This is what the university has told Ucas about the course. Use it to get a quick idea about what makes it unique compared to similar courses, elsewhere.

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Teaching Excellence Framework (TEF):

We've received this information from the Department for Education, via Ucas. This is how the university as a whole has been rated for its quality of teaching: gold silver or bronze. Note, not all universities have taken part in the TEF.

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This information comes from the National Student Survey, an annual student survey of final-year students. You can use this to see how satisfied students studying this subject area at this university, are (not the individual course).

We calculate a mean rating of all responses to indicate whether this is high, medium or low compared to the same subject area at other universities.

Have a question about this info? Learn more here

This information is from the Higher Education Statistics Agency (HESA).

You can use this to get an idea of who you might share a lecture with and how they progressed in this subject, here. It's also worth comparing typical A-level subjects and grades students achieved with the current course entry requirements; similarities or differences here could indicate how flexible (or not) a university might be.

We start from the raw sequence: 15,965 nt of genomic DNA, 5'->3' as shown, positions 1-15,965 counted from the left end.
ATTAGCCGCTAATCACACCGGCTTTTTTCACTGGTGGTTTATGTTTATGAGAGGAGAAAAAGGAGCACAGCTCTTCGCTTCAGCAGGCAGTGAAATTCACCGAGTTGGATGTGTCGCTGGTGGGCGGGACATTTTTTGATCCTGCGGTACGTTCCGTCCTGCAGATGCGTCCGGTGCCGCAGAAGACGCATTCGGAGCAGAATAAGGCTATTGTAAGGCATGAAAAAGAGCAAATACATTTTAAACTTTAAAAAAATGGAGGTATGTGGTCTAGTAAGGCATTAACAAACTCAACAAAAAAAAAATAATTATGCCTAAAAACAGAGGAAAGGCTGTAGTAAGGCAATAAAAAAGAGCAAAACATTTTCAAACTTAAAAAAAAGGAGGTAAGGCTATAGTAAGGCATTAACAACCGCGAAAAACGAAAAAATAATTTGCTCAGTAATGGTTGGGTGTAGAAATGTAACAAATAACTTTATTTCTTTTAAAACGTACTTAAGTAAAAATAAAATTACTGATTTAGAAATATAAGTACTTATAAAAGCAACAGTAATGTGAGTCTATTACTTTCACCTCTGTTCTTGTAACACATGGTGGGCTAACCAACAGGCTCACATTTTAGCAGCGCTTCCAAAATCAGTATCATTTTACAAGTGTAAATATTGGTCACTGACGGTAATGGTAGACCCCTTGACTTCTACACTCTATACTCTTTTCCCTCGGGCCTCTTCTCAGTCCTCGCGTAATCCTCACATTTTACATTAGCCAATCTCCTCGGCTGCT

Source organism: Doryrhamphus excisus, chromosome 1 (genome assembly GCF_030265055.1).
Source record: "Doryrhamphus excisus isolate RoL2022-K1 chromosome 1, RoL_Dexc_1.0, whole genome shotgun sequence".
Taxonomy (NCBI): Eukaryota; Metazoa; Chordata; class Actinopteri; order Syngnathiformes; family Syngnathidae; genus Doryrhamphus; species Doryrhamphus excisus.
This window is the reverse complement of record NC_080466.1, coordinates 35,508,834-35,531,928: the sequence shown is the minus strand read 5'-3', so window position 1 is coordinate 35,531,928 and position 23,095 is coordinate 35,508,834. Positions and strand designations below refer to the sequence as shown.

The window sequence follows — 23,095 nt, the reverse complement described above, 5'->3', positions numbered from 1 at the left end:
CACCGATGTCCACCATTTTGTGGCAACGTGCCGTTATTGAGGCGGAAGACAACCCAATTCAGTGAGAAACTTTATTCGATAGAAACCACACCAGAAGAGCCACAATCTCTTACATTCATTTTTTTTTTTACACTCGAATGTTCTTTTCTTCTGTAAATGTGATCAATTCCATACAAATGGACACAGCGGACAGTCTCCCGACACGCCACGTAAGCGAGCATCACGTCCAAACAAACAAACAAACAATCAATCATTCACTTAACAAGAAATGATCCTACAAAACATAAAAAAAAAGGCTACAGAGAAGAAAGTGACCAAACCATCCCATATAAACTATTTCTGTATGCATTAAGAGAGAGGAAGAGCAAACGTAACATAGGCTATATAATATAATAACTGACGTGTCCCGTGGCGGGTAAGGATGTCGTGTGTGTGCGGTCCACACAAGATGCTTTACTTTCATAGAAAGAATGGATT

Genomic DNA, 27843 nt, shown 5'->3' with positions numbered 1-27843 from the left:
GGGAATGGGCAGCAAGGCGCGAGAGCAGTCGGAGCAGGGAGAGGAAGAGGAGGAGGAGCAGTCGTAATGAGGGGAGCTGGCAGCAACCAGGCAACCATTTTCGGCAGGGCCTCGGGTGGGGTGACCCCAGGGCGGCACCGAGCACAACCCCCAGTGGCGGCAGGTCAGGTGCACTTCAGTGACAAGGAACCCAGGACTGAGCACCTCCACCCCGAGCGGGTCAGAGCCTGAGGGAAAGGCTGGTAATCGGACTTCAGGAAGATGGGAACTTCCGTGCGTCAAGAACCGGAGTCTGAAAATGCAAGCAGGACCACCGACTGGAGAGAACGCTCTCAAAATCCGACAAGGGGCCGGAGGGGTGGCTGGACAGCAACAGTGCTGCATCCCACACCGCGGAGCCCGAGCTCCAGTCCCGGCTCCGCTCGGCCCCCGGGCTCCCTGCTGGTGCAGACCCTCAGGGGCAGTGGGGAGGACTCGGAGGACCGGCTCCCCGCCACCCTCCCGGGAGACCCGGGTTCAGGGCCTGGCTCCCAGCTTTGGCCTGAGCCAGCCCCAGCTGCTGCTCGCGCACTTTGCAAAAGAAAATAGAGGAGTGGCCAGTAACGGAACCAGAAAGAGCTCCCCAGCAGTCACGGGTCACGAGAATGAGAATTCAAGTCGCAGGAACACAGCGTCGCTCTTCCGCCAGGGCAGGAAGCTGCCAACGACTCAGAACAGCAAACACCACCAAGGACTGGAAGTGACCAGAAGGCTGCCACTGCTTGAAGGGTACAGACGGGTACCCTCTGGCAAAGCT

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Post-six month graduation stats:

This is from the Destinations of Leavers from Higher Education Survey, based on responses from graduates who studied the same subject area here.

It offers a snapshot of what grads went on to do six months later, what they were earning on average, and whether they felt their degree helped them obtain a 'graduate role'. We calculate a mean rating to indicate if this is high, medium or low compared to other universities.

Have a question about this info? Learn more here

Graduate field commentary:

The Higher Education Careers Services Unit have provided some further context for all graduates in this subject area, including details that numbers alone might not show

Have a question about this info? Learn more here

The Longitudinal Educational Outcomes dataset combines HRMC earnings data with student records from the Higher Education Statistics Agency.

While there are lots of factors at play when it comes to your future earnings, use this as a rough timeline of what graduates in this subject area were earning on average one, three and five years later. Can you see a steady increase in salary, or did grads need some experience under their belt before seeing a nice bump up in their pay packet?

Have a question about this info? Learn more here